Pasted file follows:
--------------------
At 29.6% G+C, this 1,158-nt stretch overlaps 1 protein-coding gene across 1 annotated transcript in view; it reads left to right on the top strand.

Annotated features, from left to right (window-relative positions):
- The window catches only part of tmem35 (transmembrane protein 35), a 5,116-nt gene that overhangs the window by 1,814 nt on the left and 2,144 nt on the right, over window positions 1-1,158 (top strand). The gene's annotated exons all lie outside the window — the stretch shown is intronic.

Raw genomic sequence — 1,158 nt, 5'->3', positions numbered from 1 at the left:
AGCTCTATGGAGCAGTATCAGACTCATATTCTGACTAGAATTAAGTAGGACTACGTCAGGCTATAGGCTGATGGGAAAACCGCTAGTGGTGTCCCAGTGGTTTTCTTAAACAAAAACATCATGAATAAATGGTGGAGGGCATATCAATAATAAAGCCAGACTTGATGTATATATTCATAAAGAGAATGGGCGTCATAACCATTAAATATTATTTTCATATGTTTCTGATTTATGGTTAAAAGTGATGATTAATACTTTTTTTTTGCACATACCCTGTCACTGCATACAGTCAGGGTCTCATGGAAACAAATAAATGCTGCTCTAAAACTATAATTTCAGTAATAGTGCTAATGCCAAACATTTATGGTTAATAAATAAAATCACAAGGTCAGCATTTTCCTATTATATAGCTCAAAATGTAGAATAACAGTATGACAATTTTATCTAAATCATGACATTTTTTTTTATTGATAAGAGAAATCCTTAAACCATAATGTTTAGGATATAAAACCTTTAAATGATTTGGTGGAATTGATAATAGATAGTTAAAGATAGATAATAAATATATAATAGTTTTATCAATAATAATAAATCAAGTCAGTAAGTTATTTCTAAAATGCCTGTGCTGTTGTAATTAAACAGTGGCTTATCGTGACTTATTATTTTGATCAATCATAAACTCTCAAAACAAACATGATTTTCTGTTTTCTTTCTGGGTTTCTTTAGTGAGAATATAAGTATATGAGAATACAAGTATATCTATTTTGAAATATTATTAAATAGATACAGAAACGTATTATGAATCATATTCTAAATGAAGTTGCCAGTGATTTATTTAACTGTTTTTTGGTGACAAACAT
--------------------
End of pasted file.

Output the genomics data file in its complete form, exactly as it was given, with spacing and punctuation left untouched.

At 29.6% G+C, this 1,158-nt stretch overlaps 1 protein-coding gene across 1 annotated transcript in view; it reads left to right on the top strand.

Annotated features, from left to right (window-relative positions):
- The window catches only part of tmem35 (transmembrane protein 35), a 5,116-nt gene that overhangs the window by 1,814 nt on the left and 2,144 nt on the right, over window positions 1-1,158 (top strand). The gene's annotated exons all lie outside the window — the stretch shown is intronic.

Raw genomic sequence — 1,158 nt, 5'->3', positions numbered from 1 at the left:
AGCTCTATGGAGCAGTATCAGACTCATATTCTGACTAGAATTAAGTAGGACTACGTCAGGCTATAGGCTGATGGGAAAACCGCTAGTGGTGTCCCAGTGGTTTTCTTAAACAAAAACATCATGAATAAATGGTGGAGGGCATATCAATAATAAAGCCAGACTTGATGTATATATTCATAAAGAGAATGGGCGTCATAACCATTAAATATTATTTTCATATGTTTCTGATTTATGGTTAAAAGTGATGATTAATACTTTTTTTTTGCACATACCCTGTCACTGCATACAGTCAGGGTCTCATGGAAACAAATAAATGCTGCTCTAAAACTATAATTTCAGTAATAGTGCTAATGCCAAACATTTATGGTTAATAAATAAAATCACAAGGTCAGCATTTTCCTATTATATAGCTCAAAATGTAGAATAACAGTATGACAATTTTATCTAAATCATGACATTTTTTTTTATTGATAAGAGAAATCCTTAAACCATAATGTTTAGGATATAAAACCTTTAAATGATTTGGTGGAATTGATAATAGATAGTTAAAGATAGATAATAAATATATAATAGTTTTATCAATAATAATAAATCAAGTCAGTAAGTTATTTCTAAAATGCCTGTGCTGTTGTAATTAAACAGTGGCTTATCGTGACTTATTATTTTGATCAATCATAAACTCTCAAAACAAACATGATTTTCTGTTTTCTTTCTGGGTTTCTTTAGTGAGAATATAAGTATATGAGAATACAAGTATATCTATTTTGAAATATTATTAAATAGATACAGAAACGTATTATGAATCATATTCTAAATGAAGTTGCCAGTGATTTATTTAACTGTTTTTTGGTGACAAACAT